Anyone else out there who has a favourite author that only writes one novel a year will understand the anguish of buying said new novel: do you read it now? Devour it and relish in it then live a slightly less empty life for 11 months? Or do you keep it safe, tucked away on your shelf, until you absolutely cannot wait any longer? I picked the latter option with Linda’s Castillo’s latest Kate Burkholder novel Breaking Silence; published in late May of this year, I held out till September. Oh boy am I glad I did! With each novel Castillo gets better and better, and this was easily my favourite installment so far.
Chief of Police Kate Burkholder lives in the idyllic Amish community of Painters Mill – returning Kate fans will know that she was raised Amish, and was shunned by her family when she chose to live the Western lifestyle. She walks the fine line between the two communities, doing her best to deal with the complexities of managing two opposing value systems in such close proximity. For the most part, everything runs smoothly. When Kate is called out to farm, she finds a horrible scene – Rachel and Solly Slabaugh, and Solly’s brother Abel, have drowned in the hog pit, leaving four children orphaned. However when the autopsy reveals a pre-mortem head wound, it becomes clear that foul play was involved.
Kate forms a relationship with the children, especially Salome, the Slabaugh’s fifteen year old daughter. In her, Kate can see reflections of herself; trying to cope with the mounting changes within herself, and determining which lifestyle she will choose to lead. When child services suggest that the Slabaugh children will be separated, an emotionally-charged Kate begins to fight for the children to stay together.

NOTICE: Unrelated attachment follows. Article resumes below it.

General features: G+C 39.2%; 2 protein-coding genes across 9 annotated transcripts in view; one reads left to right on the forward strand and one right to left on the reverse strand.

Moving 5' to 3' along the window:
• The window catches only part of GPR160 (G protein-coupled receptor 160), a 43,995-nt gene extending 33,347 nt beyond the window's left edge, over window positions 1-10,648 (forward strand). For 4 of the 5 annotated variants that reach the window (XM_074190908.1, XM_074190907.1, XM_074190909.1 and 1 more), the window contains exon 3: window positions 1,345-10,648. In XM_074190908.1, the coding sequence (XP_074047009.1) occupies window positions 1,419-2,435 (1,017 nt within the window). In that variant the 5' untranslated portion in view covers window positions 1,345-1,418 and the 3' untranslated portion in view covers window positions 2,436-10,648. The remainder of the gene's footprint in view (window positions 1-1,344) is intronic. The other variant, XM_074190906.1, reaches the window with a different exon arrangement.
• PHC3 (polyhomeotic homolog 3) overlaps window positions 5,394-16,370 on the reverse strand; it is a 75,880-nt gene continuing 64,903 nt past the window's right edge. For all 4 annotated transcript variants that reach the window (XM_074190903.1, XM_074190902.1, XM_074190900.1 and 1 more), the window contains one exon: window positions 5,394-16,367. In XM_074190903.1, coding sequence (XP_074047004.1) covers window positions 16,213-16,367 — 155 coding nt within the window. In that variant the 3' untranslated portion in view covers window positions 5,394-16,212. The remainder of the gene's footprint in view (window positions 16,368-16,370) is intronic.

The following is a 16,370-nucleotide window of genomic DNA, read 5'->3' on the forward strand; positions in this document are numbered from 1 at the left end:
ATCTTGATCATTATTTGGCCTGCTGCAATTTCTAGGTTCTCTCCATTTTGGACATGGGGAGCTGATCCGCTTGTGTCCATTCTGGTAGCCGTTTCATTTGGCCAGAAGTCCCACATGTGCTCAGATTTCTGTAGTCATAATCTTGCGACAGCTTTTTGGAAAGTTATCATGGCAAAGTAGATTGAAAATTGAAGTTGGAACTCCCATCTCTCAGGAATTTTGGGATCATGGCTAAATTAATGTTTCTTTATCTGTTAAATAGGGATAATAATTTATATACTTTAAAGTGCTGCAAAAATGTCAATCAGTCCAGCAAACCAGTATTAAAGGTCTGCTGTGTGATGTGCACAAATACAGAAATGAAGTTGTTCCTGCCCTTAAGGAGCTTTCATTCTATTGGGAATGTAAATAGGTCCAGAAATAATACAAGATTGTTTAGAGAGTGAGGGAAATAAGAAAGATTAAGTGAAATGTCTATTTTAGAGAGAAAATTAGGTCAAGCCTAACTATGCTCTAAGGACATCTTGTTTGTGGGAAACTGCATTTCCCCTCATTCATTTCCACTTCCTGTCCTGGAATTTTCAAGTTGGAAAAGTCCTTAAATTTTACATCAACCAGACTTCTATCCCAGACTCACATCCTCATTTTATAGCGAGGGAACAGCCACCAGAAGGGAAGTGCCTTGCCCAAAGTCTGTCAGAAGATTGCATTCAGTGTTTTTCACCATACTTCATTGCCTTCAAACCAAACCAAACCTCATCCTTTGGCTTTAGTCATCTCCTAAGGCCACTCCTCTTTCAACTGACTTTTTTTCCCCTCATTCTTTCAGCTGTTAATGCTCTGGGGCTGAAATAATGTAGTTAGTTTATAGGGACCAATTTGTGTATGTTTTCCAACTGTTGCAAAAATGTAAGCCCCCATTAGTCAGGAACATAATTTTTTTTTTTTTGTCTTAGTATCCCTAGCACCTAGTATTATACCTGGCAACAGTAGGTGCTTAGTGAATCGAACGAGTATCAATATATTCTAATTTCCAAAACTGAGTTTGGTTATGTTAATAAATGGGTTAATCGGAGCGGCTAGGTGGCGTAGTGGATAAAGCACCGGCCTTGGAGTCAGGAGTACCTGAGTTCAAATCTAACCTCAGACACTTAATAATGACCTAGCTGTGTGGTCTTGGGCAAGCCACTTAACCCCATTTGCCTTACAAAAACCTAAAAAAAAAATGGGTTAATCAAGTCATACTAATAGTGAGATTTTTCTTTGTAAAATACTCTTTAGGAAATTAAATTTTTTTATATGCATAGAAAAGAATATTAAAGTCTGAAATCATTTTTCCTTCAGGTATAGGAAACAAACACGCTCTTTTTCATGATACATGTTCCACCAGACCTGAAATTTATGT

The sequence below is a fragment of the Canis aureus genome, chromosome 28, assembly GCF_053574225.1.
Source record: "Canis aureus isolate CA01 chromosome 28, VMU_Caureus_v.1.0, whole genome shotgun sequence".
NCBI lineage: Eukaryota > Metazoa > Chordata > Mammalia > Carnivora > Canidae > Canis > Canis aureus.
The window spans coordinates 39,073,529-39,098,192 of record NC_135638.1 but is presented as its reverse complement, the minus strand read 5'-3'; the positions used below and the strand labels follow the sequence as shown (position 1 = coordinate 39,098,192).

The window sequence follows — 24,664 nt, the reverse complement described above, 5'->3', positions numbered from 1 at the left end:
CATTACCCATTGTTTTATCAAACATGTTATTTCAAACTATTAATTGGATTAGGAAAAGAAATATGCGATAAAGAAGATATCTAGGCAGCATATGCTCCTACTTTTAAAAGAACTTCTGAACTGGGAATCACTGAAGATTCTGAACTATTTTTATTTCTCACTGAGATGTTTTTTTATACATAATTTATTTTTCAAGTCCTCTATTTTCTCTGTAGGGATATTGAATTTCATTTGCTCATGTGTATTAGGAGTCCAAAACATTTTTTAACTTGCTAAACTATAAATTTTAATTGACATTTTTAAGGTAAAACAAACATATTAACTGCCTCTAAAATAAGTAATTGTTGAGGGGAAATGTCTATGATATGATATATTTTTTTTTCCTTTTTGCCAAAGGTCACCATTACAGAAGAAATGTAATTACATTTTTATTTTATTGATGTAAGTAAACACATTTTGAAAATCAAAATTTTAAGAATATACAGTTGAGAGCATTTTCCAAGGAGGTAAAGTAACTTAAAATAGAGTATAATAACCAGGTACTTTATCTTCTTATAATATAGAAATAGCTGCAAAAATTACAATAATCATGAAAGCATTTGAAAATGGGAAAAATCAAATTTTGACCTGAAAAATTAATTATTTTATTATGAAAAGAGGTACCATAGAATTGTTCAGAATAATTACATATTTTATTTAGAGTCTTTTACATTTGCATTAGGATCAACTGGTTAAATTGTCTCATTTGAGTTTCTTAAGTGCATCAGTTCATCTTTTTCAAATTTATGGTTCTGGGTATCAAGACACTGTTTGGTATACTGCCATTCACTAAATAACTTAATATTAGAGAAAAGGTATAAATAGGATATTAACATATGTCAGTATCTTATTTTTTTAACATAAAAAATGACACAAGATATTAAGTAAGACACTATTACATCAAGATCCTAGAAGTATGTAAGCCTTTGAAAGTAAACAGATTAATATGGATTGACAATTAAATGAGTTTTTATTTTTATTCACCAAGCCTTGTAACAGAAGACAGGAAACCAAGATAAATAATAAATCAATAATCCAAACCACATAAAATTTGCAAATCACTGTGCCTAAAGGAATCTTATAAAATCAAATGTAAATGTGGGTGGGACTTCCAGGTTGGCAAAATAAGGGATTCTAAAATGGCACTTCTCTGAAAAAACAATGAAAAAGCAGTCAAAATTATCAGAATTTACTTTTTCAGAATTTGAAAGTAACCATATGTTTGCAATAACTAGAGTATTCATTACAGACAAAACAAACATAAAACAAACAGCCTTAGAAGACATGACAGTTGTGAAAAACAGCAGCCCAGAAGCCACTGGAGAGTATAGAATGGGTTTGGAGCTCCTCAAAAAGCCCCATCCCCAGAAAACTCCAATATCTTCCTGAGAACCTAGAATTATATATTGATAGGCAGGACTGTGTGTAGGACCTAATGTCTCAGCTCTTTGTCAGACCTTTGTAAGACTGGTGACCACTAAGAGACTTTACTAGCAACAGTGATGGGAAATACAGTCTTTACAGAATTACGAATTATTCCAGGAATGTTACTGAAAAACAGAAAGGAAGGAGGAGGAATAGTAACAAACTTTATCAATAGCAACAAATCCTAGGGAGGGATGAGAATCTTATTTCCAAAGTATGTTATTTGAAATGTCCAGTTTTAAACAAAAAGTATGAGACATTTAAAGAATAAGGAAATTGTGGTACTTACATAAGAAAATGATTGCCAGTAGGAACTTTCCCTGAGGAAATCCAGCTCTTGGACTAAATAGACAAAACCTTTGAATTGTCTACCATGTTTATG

As more vicious attacks occur on the Amish community, Kate, with the assistance of recurring character and love interest John Tomasetti, believe the Slabaugh case may have been a hate-crime turned ugly. The mounting evidence grows, and the culprits of the hate crimes are inevitably caught. But when things don’t add up, Kate and her crew are forced to look a little closer to home to find out what really happened to the Slabaugh’s. They start to uncover some bitter family secrets, and the shocking conclusion is both twisted and perverted, and at the same time completely unexpected.
You may be able to tell from my glowing review of S.J. Watson’s Before I go to Sleep that I love it when crime novels are smart – it shows tremendous depth of ability weaving deep psychological issues in to a routine whodunnit. Castillo is quite brilliant at this, as she forces you to think about things most people would normally avoid. A little more gruesome than most novels I read, Castillo is not afraid to ask the hard-hitting questions and she consistently and confidently confronts readers with the sickening and shocking things a human being can do.
It will be a long wait till June 2012 for book four.